Let’s face it. The “AOL” of the 21st century has to be Facebook. “Everyone” seems to be on it. Certainly almost everyone talks about it.
If you own a business, operate a Web site, or are part of the public relations department at your employer, it’s time to get over it.
Too many Web site operators, business owners and so-called “experts” in social media are still all hyped up and pushing this service as though it is the Internet. Well I hate to break the news to everyone, but the world does not revolve around what has turned into a simple site to connect college chums into nothing more than a site that persists in data mining all of its users in an attempt to sell advertising. (And most of these users are clueless as to the privacy and security issues Facebook has.)
At any rate, and despite the popularity, there are several mistakes being made regularly that business owners and site operators need to realize before dumping a lot of faith, effort and time into Facebook. Here are mistakes you should avoid.
1. Do not put all of your eggs in one basket. There are other social media sites out there–to be exclusive to one only is to shortchange and alienate anyone who refuses to use one service over another. If you use one social media site, you should use all of the popular ones, and post equally to all of them.
2. Do not put unique content on Facebook, or any other social media site. Again, this alienates living, breathing potential customers who choose not to use the site. Instead, use social media only as a means of pushing customers to your official Web site. You do have one, don’t you? Please, please tell me you do…
3. Do not ever, ever use Facebook as your “official” home page or Web site. Grave, grave mistake! Think about it for a moment: you are excluding non-Facebook users, even if your content is public. Setting up your own site is not that difficult–you can even create a free one on Blogger and WordPress, complete with your own domain name! Using Facebook, or anything similar, as your official site just reeks of laziness and again, shuns visitors who want nothing to do with it.
4. Do not use Facebook as your commenting system…if you operate a blog or Web site. There are others out there that are more “open”. People simply do not like Facebook, and they are not about to open up an account and risk their numerous privacy and security issues just to leave comments on other sites. And, what do you think Facebook is doing with those comments? Their system is free for a reason–it is feeding their data mining operation, depositing cookies on your computer which track you around the Internet to get your browsing and buying habits. Do you really want to subject your customers to that? Use a less hostile service such as Disqus, even if you have to moderate comments.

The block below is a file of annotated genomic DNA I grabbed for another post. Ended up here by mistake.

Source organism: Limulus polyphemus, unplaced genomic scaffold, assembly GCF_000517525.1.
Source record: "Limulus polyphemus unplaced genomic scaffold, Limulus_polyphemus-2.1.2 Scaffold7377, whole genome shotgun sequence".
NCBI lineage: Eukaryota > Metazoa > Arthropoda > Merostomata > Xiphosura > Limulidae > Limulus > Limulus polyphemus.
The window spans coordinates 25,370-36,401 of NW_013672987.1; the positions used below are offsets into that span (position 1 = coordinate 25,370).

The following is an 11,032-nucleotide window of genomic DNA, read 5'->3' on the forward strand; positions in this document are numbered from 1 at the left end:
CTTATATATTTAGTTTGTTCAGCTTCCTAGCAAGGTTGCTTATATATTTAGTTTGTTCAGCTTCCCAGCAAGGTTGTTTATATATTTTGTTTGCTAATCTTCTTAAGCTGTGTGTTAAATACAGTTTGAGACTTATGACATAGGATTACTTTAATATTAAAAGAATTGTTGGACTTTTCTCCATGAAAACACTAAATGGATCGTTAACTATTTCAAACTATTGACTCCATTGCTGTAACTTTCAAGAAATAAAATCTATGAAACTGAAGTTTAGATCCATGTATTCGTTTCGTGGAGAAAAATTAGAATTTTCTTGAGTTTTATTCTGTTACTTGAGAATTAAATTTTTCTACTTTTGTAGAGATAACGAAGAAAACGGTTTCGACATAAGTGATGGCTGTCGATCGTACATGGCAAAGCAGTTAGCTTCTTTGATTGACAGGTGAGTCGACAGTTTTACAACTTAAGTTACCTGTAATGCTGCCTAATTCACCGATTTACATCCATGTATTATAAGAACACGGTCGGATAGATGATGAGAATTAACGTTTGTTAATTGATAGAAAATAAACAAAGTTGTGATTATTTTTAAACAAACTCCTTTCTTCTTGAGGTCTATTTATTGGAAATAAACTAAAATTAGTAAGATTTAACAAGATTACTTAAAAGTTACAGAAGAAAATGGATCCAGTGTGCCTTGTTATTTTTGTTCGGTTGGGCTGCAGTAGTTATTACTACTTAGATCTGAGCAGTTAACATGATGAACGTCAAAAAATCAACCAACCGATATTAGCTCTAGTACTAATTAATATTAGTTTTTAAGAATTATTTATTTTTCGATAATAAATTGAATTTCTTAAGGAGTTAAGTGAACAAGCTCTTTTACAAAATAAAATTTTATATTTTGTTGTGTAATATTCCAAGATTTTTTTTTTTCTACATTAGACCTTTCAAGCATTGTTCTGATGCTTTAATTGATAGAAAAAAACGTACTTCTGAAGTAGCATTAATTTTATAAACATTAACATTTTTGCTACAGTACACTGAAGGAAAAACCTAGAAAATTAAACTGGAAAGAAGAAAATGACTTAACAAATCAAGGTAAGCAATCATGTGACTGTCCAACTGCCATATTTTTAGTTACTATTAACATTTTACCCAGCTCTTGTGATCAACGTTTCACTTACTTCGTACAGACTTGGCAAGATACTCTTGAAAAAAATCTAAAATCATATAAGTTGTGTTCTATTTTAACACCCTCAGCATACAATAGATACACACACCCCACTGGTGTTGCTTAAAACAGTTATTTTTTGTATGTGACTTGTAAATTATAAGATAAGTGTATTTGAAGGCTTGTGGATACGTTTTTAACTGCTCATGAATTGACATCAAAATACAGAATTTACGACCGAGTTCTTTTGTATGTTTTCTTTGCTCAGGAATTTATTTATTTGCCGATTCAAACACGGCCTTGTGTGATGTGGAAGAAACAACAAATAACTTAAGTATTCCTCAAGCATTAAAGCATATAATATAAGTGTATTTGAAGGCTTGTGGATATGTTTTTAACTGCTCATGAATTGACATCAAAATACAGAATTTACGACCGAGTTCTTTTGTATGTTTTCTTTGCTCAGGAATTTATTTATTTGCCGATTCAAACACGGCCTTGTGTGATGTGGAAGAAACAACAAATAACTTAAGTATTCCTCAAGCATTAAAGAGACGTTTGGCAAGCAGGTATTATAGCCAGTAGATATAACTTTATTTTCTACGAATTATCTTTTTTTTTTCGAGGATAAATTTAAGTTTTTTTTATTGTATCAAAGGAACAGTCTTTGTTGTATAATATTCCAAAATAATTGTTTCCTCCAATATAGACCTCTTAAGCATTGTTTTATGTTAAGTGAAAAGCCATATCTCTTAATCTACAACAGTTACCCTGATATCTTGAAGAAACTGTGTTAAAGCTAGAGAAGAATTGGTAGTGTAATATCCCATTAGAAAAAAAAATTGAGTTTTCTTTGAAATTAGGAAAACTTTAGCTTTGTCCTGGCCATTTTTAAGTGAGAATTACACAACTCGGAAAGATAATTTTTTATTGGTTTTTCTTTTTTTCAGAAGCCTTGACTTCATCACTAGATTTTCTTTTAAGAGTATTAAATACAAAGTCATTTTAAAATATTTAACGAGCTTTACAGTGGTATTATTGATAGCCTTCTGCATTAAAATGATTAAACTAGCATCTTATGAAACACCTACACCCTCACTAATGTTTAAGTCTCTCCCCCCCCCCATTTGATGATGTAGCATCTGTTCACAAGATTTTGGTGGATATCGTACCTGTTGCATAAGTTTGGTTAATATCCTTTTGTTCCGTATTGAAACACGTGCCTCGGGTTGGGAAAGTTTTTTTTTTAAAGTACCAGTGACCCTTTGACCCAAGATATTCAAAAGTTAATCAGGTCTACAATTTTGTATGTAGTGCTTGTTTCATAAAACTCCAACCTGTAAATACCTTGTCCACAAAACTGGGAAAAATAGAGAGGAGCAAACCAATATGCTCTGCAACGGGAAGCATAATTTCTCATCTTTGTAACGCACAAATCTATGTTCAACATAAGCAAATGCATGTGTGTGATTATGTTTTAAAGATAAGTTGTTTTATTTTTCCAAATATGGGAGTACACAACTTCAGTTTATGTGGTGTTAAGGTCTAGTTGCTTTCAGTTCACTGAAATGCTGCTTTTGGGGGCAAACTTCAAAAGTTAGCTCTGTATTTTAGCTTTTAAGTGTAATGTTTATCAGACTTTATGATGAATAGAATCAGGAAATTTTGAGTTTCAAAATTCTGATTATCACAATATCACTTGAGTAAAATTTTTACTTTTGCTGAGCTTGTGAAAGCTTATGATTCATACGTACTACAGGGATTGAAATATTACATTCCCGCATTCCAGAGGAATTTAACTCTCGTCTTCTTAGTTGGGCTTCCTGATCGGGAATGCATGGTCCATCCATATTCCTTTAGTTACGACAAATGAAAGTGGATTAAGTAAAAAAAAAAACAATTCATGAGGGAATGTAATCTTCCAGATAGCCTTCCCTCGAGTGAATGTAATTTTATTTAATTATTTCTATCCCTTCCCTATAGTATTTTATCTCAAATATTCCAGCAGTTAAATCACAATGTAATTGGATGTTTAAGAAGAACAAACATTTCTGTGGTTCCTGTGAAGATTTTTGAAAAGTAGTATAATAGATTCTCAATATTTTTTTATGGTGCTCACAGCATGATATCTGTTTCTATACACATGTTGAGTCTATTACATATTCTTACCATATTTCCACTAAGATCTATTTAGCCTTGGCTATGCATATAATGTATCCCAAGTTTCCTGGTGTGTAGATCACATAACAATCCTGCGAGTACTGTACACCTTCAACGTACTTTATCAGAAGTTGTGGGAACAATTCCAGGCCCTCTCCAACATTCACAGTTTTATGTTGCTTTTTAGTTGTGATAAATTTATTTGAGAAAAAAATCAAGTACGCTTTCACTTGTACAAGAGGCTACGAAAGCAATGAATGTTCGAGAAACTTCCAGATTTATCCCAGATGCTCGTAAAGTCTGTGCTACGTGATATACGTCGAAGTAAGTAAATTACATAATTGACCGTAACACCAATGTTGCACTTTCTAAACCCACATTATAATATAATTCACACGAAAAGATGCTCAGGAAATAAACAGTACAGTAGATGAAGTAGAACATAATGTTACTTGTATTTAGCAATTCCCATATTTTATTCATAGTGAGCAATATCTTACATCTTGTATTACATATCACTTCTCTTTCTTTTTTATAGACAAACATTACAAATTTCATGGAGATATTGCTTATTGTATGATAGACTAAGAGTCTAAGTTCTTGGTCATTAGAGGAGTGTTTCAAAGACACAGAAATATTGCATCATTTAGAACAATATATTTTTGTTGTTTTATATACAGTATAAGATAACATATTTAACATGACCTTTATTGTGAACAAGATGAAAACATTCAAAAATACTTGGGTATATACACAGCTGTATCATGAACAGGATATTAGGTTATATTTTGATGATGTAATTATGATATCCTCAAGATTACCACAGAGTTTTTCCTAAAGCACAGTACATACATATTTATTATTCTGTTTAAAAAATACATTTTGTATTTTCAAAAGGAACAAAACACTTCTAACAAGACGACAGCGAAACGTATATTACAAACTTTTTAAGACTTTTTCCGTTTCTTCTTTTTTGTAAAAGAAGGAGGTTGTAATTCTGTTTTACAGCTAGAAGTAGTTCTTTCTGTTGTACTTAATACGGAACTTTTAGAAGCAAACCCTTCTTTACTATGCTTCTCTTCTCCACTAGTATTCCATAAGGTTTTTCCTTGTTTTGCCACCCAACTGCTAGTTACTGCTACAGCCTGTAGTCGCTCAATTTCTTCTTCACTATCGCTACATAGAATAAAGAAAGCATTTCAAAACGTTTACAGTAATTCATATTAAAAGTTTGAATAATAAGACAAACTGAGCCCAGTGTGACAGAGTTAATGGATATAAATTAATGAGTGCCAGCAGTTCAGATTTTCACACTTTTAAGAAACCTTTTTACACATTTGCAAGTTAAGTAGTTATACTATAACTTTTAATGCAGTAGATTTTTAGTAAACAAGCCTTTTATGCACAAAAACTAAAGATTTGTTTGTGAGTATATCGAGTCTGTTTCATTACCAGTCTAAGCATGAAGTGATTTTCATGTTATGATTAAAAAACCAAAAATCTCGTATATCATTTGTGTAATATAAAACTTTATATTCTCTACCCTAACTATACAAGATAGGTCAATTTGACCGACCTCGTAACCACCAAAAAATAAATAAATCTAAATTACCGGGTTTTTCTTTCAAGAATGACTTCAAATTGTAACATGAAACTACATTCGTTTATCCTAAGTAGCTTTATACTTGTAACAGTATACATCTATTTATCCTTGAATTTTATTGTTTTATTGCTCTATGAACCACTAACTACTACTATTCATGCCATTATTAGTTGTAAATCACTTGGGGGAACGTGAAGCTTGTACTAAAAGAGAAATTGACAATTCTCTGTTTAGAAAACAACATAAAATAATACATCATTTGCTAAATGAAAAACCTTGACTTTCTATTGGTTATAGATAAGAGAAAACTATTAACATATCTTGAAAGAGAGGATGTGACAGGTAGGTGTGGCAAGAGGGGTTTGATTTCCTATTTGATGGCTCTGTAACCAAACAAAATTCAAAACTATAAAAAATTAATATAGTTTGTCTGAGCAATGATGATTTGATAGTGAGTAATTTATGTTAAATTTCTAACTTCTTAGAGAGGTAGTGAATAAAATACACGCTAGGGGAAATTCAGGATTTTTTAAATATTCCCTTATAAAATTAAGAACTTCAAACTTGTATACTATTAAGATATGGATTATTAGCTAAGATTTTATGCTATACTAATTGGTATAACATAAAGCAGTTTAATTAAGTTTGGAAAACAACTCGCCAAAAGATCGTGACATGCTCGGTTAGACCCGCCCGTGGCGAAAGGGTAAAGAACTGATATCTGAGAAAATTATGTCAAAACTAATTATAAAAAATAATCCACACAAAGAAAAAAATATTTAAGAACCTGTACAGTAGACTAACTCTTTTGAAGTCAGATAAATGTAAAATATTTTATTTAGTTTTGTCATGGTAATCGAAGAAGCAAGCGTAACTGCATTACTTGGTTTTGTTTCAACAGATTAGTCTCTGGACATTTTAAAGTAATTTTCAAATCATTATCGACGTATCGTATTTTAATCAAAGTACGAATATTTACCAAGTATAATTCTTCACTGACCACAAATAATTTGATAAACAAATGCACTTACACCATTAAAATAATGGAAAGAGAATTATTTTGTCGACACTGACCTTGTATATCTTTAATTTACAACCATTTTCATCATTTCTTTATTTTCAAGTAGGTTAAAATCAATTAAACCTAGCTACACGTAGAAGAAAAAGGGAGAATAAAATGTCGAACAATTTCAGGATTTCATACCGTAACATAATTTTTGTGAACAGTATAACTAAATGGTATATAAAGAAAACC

5. Never, ever run your contests, giveaways or sales exclusively on Facebook. How does that make potential customers, readers or visitors feel if they are not members? It turns them away. Run those contests on your Web site. It is not difficult! And it is way more fair to your visitors. The same applies to Google+, Twitter, Tumblr or any other service.
6. Do not assume what you post on Facebook is your property! Read the fine print. Read up on how this information is used. Keep in mind that any text Facebook encounters is indexed, attached to your name and your page, and is used to feed advertising right back at you. And all of those followers who “Liked” your page? This told Facebook they are interested in whatever topic or product you are promoting, and will feed them advertising that your competition likely paid to have delivered to them. Also be careful of what images you post–anything is a free-for-all when posted on Facebook. Don’t be surprised to find they have used it for other purposes, or other members have stolen it for their own use!
7. Finally, do not bother using Facebook’s “Pages” and expect it to reach your visitors. Given changes in their monetization structure, if you use a Page for your business or organization, you now only reach a small fraction of people who have “liked” the page. That hot 50% off sale you are advertising? Of your 2,000 followers, maybe 100 or 200 will ever get notification of it in their feed. Oh, wait–that’s right. Send Facebook money, and they’ll expand your “reach”. Send them more, and it’ll reach further. This monetization strategy has made the Pages feature useless except to those who foolishly spend money to increase their “reach”. Don’t fall into the trap. Seeing that most visitors ignore what is in their feed anyway, there’s no point in throwing money at the issue.
We realize these mistakes may go against the common thinking that everyone should “Promote! Promote! Promote!” on social media, but think of the users, like myself, who feel shunned, turned away and discouraged because of our choice to not use some forms of social media personally. In these highly competitive times, shunning customers will do nothing but turn them away…to your competition.
Our recommendation? Use Facebook. But, also use Google+. Use Twitter. Use Tumbler, Instagram, Pinterest, or anything else in social media to get your message out. Use that message only to point back to your own Web site, and nothing more. Never post exclusive content on any one social media site. Ever. Remember, what is hosted on your own Web site is your property. And you control that site exclusively. Use social media only to build traffic back to your site! Keep that clear goal in mind for success. And remember that the more you post links back to your site, those are more links which others share with their friends on these networks, which gives you even more exposure! Always include a link back to your site in every post you make on social media, to build traffic back to your own Web site.